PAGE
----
You did it! You landed a great job as a manager and have a team under you to direct and grow. But it’s crucial for you to keep gaining and developing the skills you need to create great employees.
From navigating employee schedules to planning offsite meetings, a manager’s day is filled with a huge variety of tasks. You find yourself pulled in all directions, and prioritizing tasks is important. The most important task, though, is being mindful of how you interact with your employees.
The Human Resources department can get a bad rap. But you can benefit as a manager from their guidance and advice. Here are 5 critical HR skills every manager should know.
How to negotiate
Negotiating is an important skill for any leader and manager. Not only is it necessary to negotiate regarding compensation, but it’s also important in non-monetary issues. Employees and managers commonly don’t see eye to eye, and knowing how to negotiate will help you bridge that gap.
Negotiating is a process of compromising. The key to negotiation is eliminating emotion. Remember that as a manager, you were once that employee on the other side of that table. Understand your employee’s points and perspectives. Make sure you have carefully thought out counterpoints. Work together to come to an agreement that is fair and leaves everyone involved feeling heard.
Money is a touchy subject. And most employees feel like they are worth more than they are being compensated for. Having those tough conversations around salaries requires tact and facts. Explaining why your employee’s salary is where it is and how they can work to increase it will be helpful to both sides.
Whether it be vacation time or base salary, workers are performing their jobs with the long term goal of receiving more benefits. Try to view your relationship with employees as mutually working toward a common goal. Let them know that while you may not be able to get the extra vacation or added bonus they want now, you will help them work towards earning it.
Dealing with conflicts
When spending so much time together, personality conflicts and disagreements are bound to happen. Conflicts between employees can be awkward and downright ugly. Remaining a neutral party will help managers mediate these conflicts. It can be tough, but in the war of co-workers, it’s essential to play Switzerland.
The best approach to conflicts is to nip them in the bud when they first come to your attention. You don’t want animosity coming to a boil in a big scene at the company Christmas party. Bring both parties together to figure out the root of the problem. Make sure both employees know that you are unbiased and working to create a strong work culture for everyone.
A good manager will take steps to address and hopefully solve conflict before it escalates. It’s important to keep HR in the loop as appropriate. Focus on the facts and company policies to remain professional. Lean on your HR specialist for guidance if you need help.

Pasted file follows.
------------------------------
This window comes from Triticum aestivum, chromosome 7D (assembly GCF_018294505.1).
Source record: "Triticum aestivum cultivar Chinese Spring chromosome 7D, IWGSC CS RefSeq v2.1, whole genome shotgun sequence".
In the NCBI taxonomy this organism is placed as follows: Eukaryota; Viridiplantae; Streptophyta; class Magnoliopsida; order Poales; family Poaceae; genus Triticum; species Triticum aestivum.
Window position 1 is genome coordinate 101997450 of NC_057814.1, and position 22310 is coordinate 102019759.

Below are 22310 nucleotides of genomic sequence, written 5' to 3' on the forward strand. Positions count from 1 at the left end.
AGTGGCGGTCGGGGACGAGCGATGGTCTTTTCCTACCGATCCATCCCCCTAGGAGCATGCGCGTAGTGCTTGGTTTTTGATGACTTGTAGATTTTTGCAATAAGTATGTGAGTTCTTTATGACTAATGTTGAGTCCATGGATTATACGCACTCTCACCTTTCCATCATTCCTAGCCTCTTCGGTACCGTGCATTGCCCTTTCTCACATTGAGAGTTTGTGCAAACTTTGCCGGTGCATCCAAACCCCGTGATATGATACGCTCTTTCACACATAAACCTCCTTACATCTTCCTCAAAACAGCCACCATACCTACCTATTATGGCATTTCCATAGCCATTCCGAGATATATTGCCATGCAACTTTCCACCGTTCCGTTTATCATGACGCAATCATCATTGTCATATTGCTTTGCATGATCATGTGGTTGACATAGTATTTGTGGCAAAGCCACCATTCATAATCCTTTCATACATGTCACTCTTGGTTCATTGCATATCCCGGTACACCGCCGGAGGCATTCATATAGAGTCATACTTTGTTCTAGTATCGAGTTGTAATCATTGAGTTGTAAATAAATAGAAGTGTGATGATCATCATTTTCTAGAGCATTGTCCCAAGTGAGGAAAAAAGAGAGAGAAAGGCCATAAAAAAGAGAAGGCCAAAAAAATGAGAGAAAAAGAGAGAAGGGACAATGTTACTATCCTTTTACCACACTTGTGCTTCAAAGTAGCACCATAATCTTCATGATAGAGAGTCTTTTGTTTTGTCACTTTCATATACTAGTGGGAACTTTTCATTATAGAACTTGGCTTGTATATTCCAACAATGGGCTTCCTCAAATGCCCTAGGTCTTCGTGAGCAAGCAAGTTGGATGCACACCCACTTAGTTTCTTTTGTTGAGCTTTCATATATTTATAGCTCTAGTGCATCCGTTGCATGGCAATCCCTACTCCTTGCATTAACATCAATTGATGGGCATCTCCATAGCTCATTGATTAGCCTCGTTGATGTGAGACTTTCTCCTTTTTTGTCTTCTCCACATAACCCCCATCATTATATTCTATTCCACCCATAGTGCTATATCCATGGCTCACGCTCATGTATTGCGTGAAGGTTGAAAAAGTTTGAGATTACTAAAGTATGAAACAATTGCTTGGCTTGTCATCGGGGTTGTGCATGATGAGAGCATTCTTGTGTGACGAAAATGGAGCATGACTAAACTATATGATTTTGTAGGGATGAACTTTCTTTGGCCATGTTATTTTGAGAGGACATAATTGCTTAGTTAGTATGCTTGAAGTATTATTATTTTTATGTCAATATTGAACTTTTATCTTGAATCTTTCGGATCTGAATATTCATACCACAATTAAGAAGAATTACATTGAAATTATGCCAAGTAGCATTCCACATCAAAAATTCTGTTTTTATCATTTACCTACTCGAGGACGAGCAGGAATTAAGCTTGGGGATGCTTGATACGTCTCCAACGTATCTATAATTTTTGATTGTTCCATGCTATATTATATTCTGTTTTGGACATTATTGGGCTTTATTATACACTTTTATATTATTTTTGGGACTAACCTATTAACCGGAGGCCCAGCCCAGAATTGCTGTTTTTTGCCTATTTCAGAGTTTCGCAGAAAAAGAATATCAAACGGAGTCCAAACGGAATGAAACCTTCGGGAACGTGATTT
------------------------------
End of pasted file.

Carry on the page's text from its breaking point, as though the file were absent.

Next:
Providing constructive feedback
Feedback is one of the most helpful things a manager can provide to their employees. Good feedback can foster trust and better performance. But not being constructive in feedback can result in a bitter employee.
Being consistent in how feedback is delivered is helpful. It’s important not to make an employee feel caught off guard with negative feedback. Ongoing feedback makes sure workers know where they stand. Including positive feedback helps to soften the blow of a bad review.
Positive feedback is just as important as negative, if not more. Keep in mind that many employees are as eager to please as they are to earn. Letting them know when they are doing a great job can go a long way in enforcing expectations.
Asking for feedback from your employees lets them know that you care about their satisfaction at work. How do they feel you are performing as a manager? Requesting their input makes them feel heard and will help you grow as a leader.
A good, employee-centric manager will focus on developing their people. This is not only good for the worker, but for the greater good of the company. HR loves seeing promotion from within. Developing employees for higher roles makes this possible.
Employees are happy when they see themselves advancing and growing. Helping them understand and realize their goals is helpful to them and the company. Keeping future goals in mind makes for more efficient, more driven employees.
Show employees that you are invested in their growth. Make sure they understand that you are on this journey with them and are pulling for them to succeed. Work alongside them to develop the tools they need to grow. Successful employees are a reflection of strong management.
You know what they say about all work and no play. With the amount of time your team spends at work, it’s important to throw a little fun in. Team building can create a healthier culture and reduce the likelihood of workplace conflicts. Preventing burn out leads to employees that work more efficiently.
Many managers make the workplace competitive and fun through contests and rewards. Even simple acts like an email of praise or a shout out in a newsletter can make employees feel important. Every individual is different in how they like to be appreciated. It’s your task to find what works for your employees and your team.
Gatherings, like potlucks and workplace lunches, set the tone for an enjoyable work environment. Meeting for happy hour after a long week can help workers feel a sense of togetherness. These morale boosters go a long way in building a more cooperative team. Be mindful that everyone is included so your efforts don’t backfire.
Following guidelines, policies, and being a proactive manager will certainly win you points with HR. Make sure to use and benefit from their guidance and expertise. When you partner with HR and use your skills as a manager, everyone wins!